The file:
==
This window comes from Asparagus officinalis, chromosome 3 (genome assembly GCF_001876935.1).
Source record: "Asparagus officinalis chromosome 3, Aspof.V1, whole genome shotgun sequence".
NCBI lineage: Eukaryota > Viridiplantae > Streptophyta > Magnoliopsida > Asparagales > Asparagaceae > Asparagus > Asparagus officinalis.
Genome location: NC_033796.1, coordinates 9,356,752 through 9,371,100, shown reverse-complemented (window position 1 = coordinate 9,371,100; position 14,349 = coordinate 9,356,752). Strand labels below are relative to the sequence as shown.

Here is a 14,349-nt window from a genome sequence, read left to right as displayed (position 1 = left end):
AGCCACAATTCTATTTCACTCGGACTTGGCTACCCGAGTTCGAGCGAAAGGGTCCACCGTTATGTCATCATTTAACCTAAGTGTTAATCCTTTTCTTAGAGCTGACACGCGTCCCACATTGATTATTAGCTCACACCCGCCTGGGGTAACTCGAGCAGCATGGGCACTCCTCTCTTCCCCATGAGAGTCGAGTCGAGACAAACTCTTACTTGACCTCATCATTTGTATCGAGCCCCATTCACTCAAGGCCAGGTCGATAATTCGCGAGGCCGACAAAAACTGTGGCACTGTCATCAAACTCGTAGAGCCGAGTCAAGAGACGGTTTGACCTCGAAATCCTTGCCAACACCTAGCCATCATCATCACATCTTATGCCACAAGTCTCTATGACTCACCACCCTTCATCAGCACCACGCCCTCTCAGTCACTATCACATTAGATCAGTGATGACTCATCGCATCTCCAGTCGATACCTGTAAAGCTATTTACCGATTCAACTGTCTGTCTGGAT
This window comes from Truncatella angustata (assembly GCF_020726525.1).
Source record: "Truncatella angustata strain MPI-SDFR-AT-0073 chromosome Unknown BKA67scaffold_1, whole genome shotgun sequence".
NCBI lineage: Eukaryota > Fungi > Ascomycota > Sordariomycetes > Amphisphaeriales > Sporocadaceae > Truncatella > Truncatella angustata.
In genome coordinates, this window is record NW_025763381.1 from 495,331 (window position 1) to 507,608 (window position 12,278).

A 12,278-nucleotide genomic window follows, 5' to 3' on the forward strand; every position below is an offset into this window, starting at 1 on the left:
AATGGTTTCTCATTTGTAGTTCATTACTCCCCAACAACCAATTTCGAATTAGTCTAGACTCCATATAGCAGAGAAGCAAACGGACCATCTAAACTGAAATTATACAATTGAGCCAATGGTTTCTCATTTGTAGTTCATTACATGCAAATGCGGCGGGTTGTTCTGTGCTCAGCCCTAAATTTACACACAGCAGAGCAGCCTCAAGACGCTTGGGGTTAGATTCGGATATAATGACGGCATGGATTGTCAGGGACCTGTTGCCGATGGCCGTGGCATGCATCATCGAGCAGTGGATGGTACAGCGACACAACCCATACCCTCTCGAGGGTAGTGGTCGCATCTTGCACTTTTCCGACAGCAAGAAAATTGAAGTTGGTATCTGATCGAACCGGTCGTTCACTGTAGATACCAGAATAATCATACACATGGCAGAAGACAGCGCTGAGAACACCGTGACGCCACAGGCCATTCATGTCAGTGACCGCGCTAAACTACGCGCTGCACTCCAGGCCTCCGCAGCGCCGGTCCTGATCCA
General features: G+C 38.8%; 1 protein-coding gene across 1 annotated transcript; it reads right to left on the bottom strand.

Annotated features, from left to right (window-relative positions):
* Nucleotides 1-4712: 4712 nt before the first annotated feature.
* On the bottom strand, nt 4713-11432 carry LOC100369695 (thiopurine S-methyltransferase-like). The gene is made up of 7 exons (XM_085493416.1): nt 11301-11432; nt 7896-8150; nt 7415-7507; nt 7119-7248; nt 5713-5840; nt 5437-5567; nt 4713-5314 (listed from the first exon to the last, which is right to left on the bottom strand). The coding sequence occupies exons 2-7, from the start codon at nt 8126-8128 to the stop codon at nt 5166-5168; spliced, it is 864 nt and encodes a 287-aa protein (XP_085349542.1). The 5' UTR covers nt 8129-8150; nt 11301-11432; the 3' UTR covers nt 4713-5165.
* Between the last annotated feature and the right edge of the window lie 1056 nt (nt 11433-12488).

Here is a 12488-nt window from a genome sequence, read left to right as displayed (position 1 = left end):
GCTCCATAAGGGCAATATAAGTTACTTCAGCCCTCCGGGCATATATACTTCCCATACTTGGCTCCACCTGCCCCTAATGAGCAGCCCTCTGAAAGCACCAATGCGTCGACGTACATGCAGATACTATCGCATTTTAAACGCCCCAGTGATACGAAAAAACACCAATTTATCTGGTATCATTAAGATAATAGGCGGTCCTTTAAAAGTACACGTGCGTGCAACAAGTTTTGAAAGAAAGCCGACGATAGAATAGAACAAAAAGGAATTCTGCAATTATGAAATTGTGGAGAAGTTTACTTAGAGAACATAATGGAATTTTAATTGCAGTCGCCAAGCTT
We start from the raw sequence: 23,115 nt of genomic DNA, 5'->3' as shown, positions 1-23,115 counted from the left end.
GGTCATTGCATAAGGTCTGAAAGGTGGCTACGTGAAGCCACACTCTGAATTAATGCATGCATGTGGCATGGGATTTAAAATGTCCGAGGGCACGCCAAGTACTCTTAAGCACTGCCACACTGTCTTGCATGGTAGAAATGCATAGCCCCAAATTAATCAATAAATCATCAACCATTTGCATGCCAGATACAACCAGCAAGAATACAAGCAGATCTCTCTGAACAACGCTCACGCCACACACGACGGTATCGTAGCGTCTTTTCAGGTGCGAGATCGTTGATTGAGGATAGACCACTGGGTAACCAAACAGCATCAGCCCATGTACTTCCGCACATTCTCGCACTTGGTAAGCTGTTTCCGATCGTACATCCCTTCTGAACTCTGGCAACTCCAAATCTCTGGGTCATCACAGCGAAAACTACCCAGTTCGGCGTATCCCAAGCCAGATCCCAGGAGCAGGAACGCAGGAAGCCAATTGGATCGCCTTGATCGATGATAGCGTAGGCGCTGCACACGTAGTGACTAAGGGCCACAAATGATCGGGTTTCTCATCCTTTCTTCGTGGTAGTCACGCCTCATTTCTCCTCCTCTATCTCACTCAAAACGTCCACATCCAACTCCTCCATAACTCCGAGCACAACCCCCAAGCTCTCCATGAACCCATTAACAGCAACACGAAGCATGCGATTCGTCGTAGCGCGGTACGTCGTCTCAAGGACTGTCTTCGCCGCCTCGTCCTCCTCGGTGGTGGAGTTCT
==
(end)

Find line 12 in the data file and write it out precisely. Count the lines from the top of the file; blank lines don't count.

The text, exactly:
AATGGTTTCTCATTTGTAGTTCATTACTCCCCAACAACCAATTTCGAATTAGTCTAGACTCCATATAGCAGAGAAGCAAACGGACCATCTAAACTGAAATTATACAATTGAGCCAATGGTTTCTCATTTGTAGTTCATTACATGCAAATGCGGCGGGTTGTTCTGTGCTCAGCCCTAAATTTACACACAGCAGAGCAGCCTCAAGACGCTTGGGGTTAGATTCGGATATAATGACGGCATGGATTGTCAGGGACCTGTTGCCGATGGCCGTGGCATGCATCATCGAGCAGTGGATGGTACAGCGACACAACCCATACCCTCTCGAGGGTAGTGGTCGCATCTTGCACTTTTCCGACAGCAAGAAAATTGAAGTTGGTATCTGATCGAACCGGTCGTTCACTGTAGATACCAGAATAATCATACACATGGCAGAAGACAGCGCTGAGAACACCGTGACGCCACAGGCCATTCATGTCAGTGACCGCGCTAAACTACGCGCTGCACTCCAGGCCTCCGCAGCGCCGGTCCTGATCCA